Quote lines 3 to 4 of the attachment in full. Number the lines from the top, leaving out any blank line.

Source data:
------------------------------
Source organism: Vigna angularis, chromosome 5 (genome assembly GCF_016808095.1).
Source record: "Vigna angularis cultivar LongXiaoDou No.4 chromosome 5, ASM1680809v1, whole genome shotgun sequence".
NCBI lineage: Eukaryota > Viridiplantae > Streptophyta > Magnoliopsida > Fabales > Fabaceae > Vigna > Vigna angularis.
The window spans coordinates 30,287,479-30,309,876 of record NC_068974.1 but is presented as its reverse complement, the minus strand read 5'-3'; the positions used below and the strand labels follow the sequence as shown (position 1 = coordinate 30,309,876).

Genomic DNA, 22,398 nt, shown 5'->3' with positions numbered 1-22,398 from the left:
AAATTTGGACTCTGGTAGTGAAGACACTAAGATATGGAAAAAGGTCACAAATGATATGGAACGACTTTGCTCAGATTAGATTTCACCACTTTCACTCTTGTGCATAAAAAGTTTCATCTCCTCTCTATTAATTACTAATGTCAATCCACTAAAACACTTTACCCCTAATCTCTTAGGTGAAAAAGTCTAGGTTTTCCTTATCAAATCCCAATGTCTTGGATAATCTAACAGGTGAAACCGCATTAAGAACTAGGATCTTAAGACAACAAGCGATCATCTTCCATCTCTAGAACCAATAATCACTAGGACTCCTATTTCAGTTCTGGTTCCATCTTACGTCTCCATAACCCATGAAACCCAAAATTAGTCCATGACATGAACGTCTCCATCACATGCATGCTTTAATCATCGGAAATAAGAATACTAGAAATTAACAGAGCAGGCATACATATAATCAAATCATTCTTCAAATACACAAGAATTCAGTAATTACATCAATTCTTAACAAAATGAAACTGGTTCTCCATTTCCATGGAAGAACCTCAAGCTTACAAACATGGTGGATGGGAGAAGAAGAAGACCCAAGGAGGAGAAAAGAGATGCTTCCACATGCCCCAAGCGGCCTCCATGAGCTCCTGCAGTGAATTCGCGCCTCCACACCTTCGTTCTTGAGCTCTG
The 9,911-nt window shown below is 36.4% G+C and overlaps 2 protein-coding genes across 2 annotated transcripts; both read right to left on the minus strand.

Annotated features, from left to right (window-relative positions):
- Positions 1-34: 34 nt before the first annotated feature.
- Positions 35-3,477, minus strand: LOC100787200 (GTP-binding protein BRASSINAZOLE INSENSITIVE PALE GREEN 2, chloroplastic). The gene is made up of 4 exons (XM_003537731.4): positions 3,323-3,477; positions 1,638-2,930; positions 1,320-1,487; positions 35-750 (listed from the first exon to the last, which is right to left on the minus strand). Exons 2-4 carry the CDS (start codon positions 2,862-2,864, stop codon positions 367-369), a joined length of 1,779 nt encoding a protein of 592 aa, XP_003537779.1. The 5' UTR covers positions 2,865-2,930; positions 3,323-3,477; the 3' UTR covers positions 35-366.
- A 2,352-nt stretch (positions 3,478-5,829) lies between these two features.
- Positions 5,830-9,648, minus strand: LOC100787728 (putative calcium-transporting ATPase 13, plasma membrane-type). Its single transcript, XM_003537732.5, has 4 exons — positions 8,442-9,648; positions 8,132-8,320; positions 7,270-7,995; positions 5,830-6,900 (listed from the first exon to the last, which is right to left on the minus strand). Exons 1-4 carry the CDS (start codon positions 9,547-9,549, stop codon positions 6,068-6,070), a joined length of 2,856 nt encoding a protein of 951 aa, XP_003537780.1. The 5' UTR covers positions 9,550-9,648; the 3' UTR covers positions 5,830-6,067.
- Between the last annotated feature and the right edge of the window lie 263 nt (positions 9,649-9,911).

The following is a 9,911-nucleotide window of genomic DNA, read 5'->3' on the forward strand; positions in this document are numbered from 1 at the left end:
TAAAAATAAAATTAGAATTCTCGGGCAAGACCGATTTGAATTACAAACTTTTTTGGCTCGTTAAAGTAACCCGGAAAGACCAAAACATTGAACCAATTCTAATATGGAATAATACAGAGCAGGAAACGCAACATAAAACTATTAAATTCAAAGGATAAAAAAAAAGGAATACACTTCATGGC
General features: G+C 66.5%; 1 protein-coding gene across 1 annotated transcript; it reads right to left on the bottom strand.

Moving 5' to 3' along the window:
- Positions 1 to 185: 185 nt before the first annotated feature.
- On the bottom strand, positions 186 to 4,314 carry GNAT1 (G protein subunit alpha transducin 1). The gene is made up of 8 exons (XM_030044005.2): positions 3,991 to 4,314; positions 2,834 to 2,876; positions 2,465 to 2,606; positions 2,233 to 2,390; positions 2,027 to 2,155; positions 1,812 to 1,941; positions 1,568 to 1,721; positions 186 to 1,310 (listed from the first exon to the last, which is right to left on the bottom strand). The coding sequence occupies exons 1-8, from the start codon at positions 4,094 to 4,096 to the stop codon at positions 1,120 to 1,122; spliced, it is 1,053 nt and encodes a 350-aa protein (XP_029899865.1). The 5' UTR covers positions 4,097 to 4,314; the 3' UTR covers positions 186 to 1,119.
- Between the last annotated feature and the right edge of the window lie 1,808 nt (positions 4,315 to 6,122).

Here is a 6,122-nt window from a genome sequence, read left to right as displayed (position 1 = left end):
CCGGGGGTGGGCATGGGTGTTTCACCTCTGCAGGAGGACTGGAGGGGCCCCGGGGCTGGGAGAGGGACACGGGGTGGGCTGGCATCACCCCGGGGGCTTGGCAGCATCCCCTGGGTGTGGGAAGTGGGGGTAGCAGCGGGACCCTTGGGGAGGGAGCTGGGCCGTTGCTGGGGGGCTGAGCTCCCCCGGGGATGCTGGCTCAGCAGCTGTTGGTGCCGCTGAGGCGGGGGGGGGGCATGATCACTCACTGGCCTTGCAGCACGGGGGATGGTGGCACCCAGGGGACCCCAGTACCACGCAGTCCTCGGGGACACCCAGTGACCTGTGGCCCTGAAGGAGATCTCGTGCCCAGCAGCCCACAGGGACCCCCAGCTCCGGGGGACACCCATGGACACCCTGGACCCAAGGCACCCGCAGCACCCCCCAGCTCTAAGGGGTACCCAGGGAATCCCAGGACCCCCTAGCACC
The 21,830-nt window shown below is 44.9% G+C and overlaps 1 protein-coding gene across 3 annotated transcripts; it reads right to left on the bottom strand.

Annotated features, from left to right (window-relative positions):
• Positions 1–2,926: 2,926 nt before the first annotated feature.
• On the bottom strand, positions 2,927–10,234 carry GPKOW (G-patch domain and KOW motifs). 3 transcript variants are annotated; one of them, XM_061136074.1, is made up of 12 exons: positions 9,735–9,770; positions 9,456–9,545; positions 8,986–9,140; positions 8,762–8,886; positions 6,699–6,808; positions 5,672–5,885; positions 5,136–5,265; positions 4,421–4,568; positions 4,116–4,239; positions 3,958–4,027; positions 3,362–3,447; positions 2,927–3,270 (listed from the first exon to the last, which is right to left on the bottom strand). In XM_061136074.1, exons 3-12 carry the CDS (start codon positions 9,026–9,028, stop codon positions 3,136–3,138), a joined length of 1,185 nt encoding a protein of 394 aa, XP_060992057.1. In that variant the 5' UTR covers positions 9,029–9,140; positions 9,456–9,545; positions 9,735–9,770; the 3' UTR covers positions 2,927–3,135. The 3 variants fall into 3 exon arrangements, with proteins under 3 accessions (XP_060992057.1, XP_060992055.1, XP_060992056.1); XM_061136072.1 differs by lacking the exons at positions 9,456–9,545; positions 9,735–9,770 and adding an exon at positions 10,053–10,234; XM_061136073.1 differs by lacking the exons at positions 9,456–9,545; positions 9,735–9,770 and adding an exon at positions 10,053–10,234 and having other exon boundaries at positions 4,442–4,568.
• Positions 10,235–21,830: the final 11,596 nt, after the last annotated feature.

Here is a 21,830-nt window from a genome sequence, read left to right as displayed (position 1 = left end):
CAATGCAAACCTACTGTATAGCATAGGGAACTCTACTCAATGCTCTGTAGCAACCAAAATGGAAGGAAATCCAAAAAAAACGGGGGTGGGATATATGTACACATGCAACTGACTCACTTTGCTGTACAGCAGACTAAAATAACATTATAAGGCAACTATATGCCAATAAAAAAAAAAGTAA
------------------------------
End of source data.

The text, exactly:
NCBI lineage: Eukaryota > Viridiplantae > Streptophyta > Magnoliopsida > Fabales > Fabaceae > Vigna > Vigna angularis.
The window spans coordinates 30,287,479-30,309,876 of record NC_068974.1 but is presented as its reverse complement, the minus strand read 5'-3'; the positions used below and the strand labels follow the sequence as shown (position 1 = coordinate 30,309,876).